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From the bench: Here’s how a lawyer becomes a judge

In order to become a judge in Minnesota, you must be a licensed attorney authorized to practice law in this state, and you must reside in the district in which you are appointed. We all know there is more to getting a job than meeting the basic qualifications, so how do judges actually get “hired?”

There are four types of state judges in the state of Minnesota: District Court, Court of Appeals, Supreme Court Justices and Tax Court. This article will focus on District Court judges. However, the process is very similar for each.

District Court judges sit in every courthouse in each of Minnesota’s 87 counties. These are the judges commonly referred to as trial court judges.

State District Court judges are elected by the voters of the district in non-partisan judicial elections to six-year terms. When vacancies occur before the end of a judge’s term, they are filled by appointment of the governor. Once a judge has been appointed to fill a vacancy, he or she will sit for at least one full -year before running in the next general election.

The appointment process involves a comprehensive evaluation of each candidate’s qualifications. The process begins when the Minnesota Supreme Court certifies a vacancy has occurred and notifies the governor.

The governor then provides public notice of the vacancy and a request for interested candidates to provide application materials to the Judicial Selection Commission.

The Judicial Selection Commission is a statewide group of both lawyers and non-lawyers appointed by the Minnesota Supreme Court and the governor. They are responsible for receiving and screening applications, evaluating candidates and making recommendations to the governor.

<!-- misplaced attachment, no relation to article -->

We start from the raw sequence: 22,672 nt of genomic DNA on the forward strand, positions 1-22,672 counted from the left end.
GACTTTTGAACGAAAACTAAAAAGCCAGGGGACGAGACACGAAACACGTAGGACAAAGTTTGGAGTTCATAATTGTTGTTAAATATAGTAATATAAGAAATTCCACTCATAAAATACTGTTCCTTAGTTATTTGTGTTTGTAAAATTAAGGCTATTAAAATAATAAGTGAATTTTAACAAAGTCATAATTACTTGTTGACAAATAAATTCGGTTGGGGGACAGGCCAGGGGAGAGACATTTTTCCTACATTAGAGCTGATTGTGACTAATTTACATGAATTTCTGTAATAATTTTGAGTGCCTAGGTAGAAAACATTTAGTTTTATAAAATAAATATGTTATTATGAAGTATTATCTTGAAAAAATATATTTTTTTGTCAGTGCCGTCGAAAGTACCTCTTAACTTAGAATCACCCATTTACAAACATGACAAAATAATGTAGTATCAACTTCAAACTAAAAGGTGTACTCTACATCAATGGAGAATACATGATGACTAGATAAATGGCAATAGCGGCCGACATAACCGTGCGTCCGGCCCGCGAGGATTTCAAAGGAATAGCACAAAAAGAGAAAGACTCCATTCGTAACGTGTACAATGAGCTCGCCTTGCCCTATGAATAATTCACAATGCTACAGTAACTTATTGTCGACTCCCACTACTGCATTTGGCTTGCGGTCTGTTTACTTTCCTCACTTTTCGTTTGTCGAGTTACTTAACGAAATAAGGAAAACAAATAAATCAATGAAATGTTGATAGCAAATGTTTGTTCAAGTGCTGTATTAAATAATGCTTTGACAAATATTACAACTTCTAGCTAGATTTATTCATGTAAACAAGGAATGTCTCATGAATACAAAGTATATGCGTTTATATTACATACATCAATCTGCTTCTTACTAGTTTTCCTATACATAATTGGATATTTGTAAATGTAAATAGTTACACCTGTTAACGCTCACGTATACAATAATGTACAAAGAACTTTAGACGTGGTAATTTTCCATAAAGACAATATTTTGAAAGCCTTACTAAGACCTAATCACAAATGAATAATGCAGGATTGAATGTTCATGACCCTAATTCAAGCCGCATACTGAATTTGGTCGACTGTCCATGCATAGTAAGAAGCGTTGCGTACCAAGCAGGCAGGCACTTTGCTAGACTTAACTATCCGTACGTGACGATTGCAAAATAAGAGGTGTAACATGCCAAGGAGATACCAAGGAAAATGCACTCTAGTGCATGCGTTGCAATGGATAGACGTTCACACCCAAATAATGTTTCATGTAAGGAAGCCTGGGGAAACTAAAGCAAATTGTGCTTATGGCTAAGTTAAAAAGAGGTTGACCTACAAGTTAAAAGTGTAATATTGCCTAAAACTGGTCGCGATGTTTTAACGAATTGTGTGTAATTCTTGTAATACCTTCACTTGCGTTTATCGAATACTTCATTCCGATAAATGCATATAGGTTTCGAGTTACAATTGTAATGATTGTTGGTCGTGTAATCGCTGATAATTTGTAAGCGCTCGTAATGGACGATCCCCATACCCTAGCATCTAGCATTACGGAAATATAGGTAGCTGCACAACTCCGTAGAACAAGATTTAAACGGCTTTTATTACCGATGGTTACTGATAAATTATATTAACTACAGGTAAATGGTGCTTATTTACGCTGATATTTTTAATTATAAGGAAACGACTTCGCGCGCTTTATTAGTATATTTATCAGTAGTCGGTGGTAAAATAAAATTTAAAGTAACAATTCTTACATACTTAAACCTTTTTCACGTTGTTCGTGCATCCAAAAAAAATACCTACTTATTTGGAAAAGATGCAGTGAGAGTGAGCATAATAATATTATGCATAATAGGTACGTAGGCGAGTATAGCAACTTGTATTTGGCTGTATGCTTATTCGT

After applicants have submitted their application materials, the Judicial Selection Commission reviews the applications and selects candidates for interviews.

After conducting interviews with selected applicants and conducting a due diligent inquiry of others having personal knowledge of the applicants, the Judicial Selection Commission recommends between three and five individuals for the governor to consider.

The governor may interview those individuals, or others deemed qualified by the governor. General practice is for the governor to interview those recommended by the Judicial Selection Commission.

The governor will normally interview those individuals or other candidates deemed qualified by the governor. The governor’s staff conducts a comprehensive and thorough background investigation related to potential appointees.

After making his decision, the governor announces the appointment, and a new judge is born.

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Judge Michelle Lawson is a Seventh Judicial District Court Judge and presides over courts in the city of Moorhead.